We woke up to another gorgeous day with golden light shining across the valley. It was cold but more like 6 to 8 degrees.
Yesterday afternoon Darb pointed out Bethune mountain and that we are going over it first thing in the morning. It looked steep!
Here’s the climb on a graph… 400 metres over just roughly 3.5 kilometres wth grass and rocks.
We first climbed up out of Jones River camp and then through a private property with a gate at the bottom of Bethune mountain.
We pretty much pushed the whole way up. At various times we zigg-zagged to reduce the gradient.
On a positive note, as we got higher, the view just got better on this beautiful day.
Bethune mountain had a couple of false summits though. You’d push hard to finish the climb only to discover it’s a small plateau before she goes straight up again!
We rested on one and enjoyed the view.
It was hard work pushing a heavily packed fat bike up this mountain. I also have arthritis in my right ankle with a limited range of movement, this made it tough for me but I drew strength again from my grandfathers war heroics and just keep putting one foot in front of the other.
At the top, the view was worth it. We lapped it up.
We continued on following the markers, it got rougher with more rocks at this point, at times we split into various different lines.
We passed a tree with markers pointing left and right but we decided to follow our GPS plot straight into long grass down a steep slope instead.
I got quite concerned about snakes but luckily we had no serious problems.
We followed different lines down the steep slope. I tried to stick close to Eric and Darb but ended up in a difficult situation where it was just too steep so I just kept a good eye on the GPS plot. I started feeling exhausted and stopped at a log that was in my way.
Warning!! Foul language! > Click here for a short video of where I stopped and gathered myself.
From here I kept running into multiple spider webs. I ended up using sticks to pull the spider webs down while trying to hold my heavy bike. It all added to the adventure.
When I got through the worse of it, I could see Darb and Eric down the bottom rolling towards a gate.
Once through the gate we got back onto the trail at a nice gravel road.We sat down and spent some time picking all the thistles off our legs and shoes.
By now my shoe covers were ripped and ruined so I decided to ditch them and dispose of them when we got into the next town.
We then followed some quiet gravel roads over some undulating hills through nice farmland.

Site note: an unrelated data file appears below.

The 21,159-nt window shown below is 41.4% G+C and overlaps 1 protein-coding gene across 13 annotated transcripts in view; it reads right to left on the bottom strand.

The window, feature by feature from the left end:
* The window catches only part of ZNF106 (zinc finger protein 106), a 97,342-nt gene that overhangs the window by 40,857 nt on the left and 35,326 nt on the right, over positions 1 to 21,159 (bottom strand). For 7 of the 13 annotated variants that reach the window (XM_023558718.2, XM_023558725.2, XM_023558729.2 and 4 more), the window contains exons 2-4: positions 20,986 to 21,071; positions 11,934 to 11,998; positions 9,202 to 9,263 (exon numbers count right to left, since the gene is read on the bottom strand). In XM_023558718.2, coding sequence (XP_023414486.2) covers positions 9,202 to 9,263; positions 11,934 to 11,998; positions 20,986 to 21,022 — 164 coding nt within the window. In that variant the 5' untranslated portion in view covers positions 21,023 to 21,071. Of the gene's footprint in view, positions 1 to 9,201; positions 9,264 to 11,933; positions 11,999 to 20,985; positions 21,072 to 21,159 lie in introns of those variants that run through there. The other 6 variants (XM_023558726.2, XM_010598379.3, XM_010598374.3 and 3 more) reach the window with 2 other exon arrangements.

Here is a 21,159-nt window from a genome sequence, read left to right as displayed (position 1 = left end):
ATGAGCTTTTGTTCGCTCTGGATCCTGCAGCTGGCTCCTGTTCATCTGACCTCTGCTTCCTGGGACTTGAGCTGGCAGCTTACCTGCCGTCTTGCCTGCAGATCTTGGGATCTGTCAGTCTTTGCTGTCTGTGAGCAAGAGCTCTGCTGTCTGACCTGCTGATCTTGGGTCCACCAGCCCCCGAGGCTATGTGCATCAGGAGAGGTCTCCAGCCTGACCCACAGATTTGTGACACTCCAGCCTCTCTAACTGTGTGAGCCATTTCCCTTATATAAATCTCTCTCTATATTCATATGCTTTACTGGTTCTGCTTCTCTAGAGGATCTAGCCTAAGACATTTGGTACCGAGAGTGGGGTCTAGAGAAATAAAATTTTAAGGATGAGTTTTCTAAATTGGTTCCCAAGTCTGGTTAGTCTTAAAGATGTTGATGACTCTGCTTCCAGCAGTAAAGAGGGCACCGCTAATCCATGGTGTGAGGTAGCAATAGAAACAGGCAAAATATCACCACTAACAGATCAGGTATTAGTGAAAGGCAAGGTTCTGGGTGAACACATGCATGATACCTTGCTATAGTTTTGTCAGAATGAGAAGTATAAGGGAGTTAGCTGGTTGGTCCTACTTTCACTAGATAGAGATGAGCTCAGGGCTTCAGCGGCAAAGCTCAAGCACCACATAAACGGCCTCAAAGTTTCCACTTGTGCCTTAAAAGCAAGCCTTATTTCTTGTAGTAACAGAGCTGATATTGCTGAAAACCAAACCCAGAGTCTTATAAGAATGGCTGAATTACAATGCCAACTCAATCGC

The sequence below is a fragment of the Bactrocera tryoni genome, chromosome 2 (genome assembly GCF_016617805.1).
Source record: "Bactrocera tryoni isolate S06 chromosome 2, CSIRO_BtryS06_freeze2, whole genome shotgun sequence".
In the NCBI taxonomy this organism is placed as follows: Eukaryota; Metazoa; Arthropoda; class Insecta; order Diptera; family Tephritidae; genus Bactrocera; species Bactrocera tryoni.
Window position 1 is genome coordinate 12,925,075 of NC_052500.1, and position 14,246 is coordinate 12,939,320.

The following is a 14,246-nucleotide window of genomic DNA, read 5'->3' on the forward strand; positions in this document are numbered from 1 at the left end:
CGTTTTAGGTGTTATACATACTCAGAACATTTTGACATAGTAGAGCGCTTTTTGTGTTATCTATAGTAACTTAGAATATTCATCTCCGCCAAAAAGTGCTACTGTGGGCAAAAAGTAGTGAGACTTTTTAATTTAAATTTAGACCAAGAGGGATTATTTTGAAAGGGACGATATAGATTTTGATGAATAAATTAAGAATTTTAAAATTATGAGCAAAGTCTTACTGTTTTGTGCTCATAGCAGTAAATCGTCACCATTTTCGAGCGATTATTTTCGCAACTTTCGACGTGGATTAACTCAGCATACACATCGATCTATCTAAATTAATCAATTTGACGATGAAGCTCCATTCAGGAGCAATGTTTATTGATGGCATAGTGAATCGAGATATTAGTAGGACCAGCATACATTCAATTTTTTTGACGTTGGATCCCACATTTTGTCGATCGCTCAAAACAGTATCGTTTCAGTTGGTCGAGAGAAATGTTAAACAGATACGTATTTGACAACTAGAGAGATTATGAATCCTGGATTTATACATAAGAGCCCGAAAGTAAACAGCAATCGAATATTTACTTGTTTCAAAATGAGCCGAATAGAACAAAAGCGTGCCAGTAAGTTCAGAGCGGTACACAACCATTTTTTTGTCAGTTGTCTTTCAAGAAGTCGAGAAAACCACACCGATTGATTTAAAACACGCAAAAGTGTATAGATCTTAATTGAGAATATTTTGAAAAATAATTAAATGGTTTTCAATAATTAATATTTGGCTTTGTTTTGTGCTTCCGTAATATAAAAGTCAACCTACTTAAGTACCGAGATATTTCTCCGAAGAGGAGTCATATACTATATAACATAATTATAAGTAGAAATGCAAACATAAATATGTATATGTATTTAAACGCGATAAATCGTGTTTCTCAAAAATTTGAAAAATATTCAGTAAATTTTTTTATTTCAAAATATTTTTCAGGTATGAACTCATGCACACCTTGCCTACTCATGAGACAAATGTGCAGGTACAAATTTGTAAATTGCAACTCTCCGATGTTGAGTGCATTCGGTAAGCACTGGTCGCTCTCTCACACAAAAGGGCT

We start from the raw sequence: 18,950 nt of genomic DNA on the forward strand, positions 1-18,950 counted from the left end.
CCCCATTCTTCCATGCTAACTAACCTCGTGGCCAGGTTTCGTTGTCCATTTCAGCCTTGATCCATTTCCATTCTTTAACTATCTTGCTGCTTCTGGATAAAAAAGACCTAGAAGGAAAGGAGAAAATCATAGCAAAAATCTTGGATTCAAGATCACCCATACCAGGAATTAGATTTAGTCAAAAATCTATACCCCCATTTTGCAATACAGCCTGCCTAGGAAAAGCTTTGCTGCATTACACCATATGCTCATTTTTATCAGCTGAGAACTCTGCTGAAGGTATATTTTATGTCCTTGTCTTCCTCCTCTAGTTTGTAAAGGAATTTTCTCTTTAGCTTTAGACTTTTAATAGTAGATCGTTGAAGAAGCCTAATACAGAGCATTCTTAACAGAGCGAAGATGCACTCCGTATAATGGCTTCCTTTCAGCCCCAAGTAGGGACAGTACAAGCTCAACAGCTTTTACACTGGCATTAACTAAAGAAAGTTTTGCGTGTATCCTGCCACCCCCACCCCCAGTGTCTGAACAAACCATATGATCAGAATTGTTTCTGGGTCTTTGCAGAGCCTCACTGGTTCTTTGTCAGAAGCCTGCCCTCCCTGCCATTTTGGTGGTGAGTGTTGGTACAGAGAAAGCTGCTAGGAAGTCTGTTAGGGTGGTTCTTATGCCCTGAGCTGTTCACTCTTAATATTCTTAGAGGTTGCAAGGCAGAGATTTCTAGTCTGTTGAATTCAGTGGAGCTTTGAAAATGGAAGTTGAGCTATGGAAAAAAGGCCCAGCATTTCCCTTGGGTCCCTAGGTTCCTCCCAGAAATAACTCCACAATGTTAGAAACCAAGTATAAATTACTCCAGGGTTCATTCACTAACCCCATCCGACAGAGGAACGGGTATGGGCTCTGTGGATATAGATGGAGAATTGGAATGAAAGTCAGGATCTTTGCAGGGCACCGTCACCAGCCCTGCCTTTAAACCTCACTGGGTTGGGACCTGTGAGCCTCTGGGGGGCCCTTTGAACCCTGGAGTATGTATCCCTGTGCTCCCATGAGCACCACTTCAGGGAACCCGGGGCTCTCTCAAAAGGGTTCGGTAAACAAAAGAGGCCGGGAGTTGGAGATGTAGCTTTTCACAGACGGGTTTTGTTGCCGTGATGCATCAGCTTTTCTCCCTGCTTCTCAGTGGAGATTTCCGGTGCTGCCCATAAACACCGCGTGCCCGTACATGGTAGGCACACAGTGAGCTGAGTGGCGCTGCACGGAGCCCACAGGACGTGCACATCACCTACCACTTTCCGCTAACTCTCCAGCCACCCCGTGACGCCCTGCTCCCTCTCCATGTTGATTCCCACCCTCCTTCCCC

It was a pretty hot day now, the sun was pretty intense. Even the sheep were in the shade.
We soon turned off the main road through a locked gate onto a bushy track. There were some nice looking black berry shrubs at this gate so we had another free snack.
Things kept getting tough. If we weren’t going up we were going down on rough loose terrain. We had to push a fair bit and get our breath back at the top of each climb.
We reached a grassy plateau hoping we were at the top again. The view to each side was impressive.
On the other side, the trail went up steep again. More pushing. I felt a little exhausted and rested my head on the bike seat.
At the top we got to another grassy plateau, a much bigger one. The flat riding was a relief. We went through a few gates.
The views in all directions up here was typically awesome for Tasmania.
Before today I always felt strong on the trail but now I was feeling weak. Click on this link for a short video of me having a whinge.
Now it was downhill for a while with gorgeous views, the smile quickly came back to my dial.
This valley is known as ‘the jungle’. The official origin of the name refers to a number of workers huts but one wonders if it was influenced by the jungle look of the hop vines in full leaf.
We got back onto a main gravel road and cruised towards Bushy Park via Styx River. Darb was rolling downhill on one section when he started getting hit in the face with white liquid. He quickly realised it was tyre sealant from his tubeless tyre. A sharp triangular shaped rock had wedged itself into the tyre, too savage for sealant. He pulled out the tubeless tyre repair kit that our good friend Nic had supplied and got to work.
Darb’s repair worked first go, well done mate!
We then crossed Styx River and rolled downhill into Bushy Park.
Bushy Park describes itself as the hop capital of Tasmania. It is a charming, small village where 19th century houses, deciduous trees and hopfields combine to give it a decidedly English feel.
We stopped at the local shop and smashed some chocolate milk down, the day was getting on but we still had a big climb to do. The lady in the shop offered to give me a massage but I thought she would be better at serving food.
So off we went. The views of Derwent valley were magnificent again.
These llamas looked dismayed at our fat tyres, especially the green ones!
As the base of the ascent of Black Hills Road came into view, we stopped and took our layers off. This climb has 500 metres of elevation gain and our legs were very tired.
The road was littered with these pretty flowers.
I really enjoyed the climb, the gradient was kind and my body found a good rhythm. Once at the top I rested in the shade.
We then had a tremendous descent that felt like ages with views of Mount Wellington. Click here for a short video I made on the lower tarmac part of the descent.
We camped at the trotting track that night as recommended by the Tasmanian Trail guidebook. Eric as usual got a warm fire going in a drum we found. Well done Eric!
That night we had the best sunset on the trip, we sat back around the warm fire and soaked it up.
Today we rode 55 kilometres and climbed 1,397 metres of elevation gain.
With the steep push up Bethune Mountain, the battle through thick scrub, the several steep pinch climbs towards Bushy Park and then a huge climb in the afternoon, I would rate this day as 9 out of 10 on the tough-o-meter.